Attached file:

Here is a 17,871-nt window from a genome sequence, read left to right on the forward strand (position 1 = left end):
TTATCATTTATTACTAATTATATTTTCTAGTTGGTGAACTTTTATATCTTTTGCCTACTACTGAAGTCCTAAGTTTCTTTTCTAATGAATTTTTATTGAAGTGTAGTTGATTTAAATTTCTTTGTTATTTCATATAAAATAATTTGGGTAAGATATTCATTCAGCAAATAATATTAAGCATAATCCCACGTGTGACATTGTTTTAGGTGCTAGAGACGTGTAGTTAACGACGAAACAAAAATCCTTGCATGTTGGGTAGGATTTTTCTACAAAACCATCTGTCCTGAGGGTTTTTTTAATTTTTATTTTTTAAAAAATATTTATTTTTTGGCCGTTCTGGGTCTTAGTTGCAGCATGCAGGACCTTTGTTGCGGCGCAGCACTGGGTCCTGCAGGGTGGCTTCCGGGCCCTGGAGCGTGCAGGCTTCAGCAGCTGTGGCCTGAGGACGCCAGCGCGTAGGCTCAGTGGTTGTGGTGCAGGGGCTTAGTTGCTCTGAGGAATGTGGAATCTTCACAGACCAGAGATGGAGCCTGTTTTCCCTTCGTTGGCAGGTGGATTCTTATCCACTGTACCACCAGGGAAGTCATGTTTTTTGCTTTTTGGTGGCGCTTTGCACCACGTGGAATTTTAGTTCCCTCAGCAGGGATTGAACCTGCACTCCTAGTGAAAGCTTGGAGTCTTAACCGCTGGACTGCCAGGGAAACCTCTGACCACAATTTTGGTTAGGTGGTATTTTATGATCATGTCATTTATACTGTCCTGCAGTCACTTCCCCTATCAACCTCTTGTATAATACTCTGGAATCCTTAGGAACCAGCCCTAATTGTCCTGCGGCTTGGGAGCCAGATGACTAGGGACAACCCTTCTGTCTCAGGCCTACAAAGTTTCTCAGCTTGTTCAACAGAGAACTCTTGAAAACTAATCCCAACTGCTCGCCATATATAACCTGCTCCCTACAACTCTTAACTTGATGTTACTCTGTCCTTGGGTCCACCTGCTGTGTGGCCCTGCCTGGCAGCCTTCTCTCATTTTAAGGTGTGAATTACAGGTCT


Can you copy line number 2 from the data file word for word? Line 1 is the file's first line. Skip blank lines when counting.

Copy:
TTATCATTTATTACTAATTATATTTTCTAGTTGGTGAACTTTTATATCTTTTGCCTACTACTGAAGTCCTAAGTTTCTTTTCTAATGAATTTTTATTGAAGTGTAGTTGATTTAAATTTCTTTGTTATTTCATATAAAATAATTTGGGTAAGATATTCATTCAGCAAATAATATTAAGCATAATCCCACGTGTGACATTGTTTTAGGTGCTAGAGACGTGTAGTTAACGACGAAACAAAAATCCTTGCATGTTGGGTAGGATTTTTCTACAAAACCATCTGTCCTGAGGGTTTTTTTAATTTTTATTTTTTAAAAAATATTTATTTTTTGGCCGTTCTGGGTCTTAGTTGCAGCATGCAGGACCTTTGTTGCGGCGCAGCACTGGGTCCTGCAGGGTGGCTTCCGGGCCCTGGAGCGTGCAGGCTTCAGCAGCTGTGGCCTGAGGACGCCAGCGCGTAGGCTCAGTGGTTGTGGTGCAGGGGCTTAGTTGCTCTGAGGAATGTGGAATCTTCACAGACCAGAGATGGAGCCTGTTTTCCCTTCGTTGGCAGGTGGATTCTTATCCACTGTACCACCAGGGAAGTCATGTTTTTTGCTTTTTGGTGGCGCTTTGCACCACGTGGAATTTTAGTTCCCTCAGCAGGGATTGAACCTGCACTCCTAGTGAAAGCTTGGAGTCTTAACCGCTGGACTGCCAGGGAAACCTCTGACCACAATTTTGGTTAGGTGGTATTTTATGATCATGTCATTTATACTGTCCTGCAGTCACTTCCCCTATCAACCTCTTGTATAATACTCTGGAATCCTTAGGAACCAGCCCTAATTGTCCTGCGGCTTGGGAGCCAGATGACTAGGGACAACCCTTCTGTCTCAGGCCTACAAAGTTTCTCAGCTTGTTCAACAGAGAACTCTTGAAAACTAATCCCAACTGCTCGCCATATATAACCTGCTCCCTACAACTCTTAACTTGATGTTACTCTGTCCTTGGGTCCACCTGCTGTGTGGCCCTGCCTGGCAGCCTTCTCTCATTTTAAGGTGTGAATTACAGGTCT